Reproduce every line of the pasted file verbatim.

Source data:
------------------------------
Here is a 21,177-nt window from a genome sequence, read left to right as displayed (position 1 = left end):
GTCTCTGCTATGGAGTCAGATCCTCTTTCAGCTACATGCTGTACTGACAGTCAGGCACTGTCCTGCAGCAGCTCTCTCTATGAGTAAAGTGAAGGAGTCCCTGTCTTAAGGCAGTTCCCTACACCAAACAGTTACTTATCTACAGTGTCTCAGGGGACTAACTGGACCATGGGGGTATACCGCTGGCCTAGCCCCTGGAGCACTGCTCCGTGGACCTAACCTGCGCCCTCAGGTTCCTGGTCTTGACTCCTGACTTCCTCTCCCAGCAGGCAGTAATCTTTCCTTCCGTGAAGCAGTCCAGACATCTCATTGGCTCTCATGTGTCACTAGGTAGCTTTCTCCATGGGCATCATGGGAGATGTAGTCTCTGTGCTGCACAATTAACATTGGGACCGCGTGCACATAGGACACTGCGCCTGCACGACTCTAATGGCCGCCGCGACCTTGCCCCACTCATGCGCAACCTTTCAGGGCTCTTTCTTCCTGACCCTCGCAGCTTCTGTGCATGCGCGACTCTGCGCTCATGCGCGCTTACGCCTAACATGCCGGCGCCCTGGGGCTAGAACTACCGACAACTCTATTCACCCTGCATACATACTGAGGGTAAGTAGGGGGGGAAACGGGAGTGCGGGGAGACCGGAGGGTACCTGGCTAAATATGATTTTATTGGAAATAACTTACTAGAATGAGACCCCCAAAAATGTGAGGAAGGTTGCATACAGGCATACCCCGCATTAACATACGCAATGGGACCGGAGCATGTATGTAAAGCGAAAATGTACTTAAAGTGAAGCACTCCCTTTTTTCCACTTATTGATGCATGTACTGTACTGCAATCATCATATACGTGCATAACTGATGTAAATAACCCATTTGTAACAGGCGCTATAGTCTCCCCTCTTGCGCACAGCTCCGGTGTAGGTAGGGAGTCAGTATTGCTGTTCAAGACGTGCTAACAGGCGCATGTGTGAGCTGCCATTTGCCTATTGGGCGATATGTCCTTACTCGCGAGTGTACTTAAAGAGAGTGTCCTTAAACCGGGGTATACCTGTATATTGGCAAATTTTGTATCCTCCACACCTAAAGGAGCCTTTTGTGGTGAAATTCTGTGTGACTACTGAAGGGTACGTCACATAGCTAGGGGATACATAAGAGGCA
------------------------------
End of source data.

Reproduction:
Here is a 21,177-nt window from a genome sequence, read left to right as displayed (position 1 = left end):
GTCTCTGCTATGGAGTCAGATCCTCTTTCAGCTACATGCTGTACTGACAGTCAGGCACTGTCCTGCAGCAGCTCTCTCTATGAGTAAAGTGAAGGAGTCCCTGTCTTAAGGCAGTTCCCTACACCAAACAGTTACTTATCTACAGTGTCTCAGGGGACTAACTGGACCATGGGGGTATACCGCTGGCCTAGCCCCTGGAGCACTGCTCCGTGGACCTAACCTGCGCCCTCAGGTTCCTGGTCTTGACTCCTGACTTCCTCTCCCAGCAGGCAGTAATCTTTCCTTCCGTGAAGCAGTCCAGACATCTCATTGGCTCTCATGTGTCACTAGGTAGCTTTCTCCATGGGCATCATGGGAGATGTAGTCTCTGTGCTGCACAATTAACATTGGGACCGCGTGCACATAGGACACTGCGCCTGCACGACTCTAATGGCCGCCGCGACCTTGCCCCACTCATGCGCAACCTTTCAGGGCTCTTTCTTCCTGACCCTCGCAGCTTCTGTGCATGCGCGACTCTGCGCTCATGCGCGCTTACGCCTAACATGCCGGCGCCCTGGGGCTAGAACTACCGACAACTCTATTCACCCTGCATACATACTGAGGGTAAGTAGGGGGGGAAACGGGAGTGCGGGGAGACCGGAGGGTACCTGGCTAAATATGATTTTATTGGAAATAACTTACTAGAATGAGACCCCCAAAAATGTGAGGAAGGTTGCATACAGGCATACCCCGCATTAACATACGCAATGGGACCGGAGCATGTATGTAAAGCGAAAATGTACTTAAAGTGAAGCACTCCCTTTTTTCCACTTATTGATGCATGTACTGTACTGCAATCATCATATACGTGCATAACTGATGTAAATAACCCATTTGTAACAGGCGCTATAGTCTCCCCTCTTGCGCACAGCTCCGGTGTAGGTAGGGAGTCAGTATTGCTGTTCAAGACGTGCTAACAGGCGCATGTGTGAGCTGCCATTTGCCTATTGGGCGATATGTCCTTACTCGCGAGTGTACTTAAAGAGAGTGTCCTTAAACCGGGGTATACCTGTATATTGGCAAATTTTGTATCCTCCACACCTAAAGGAGCCTTTTGTGGTGAAATTCTGTGTGACTACTGAAGGGTACGTCACATAGCTAGGGGATACATAAGAGGCA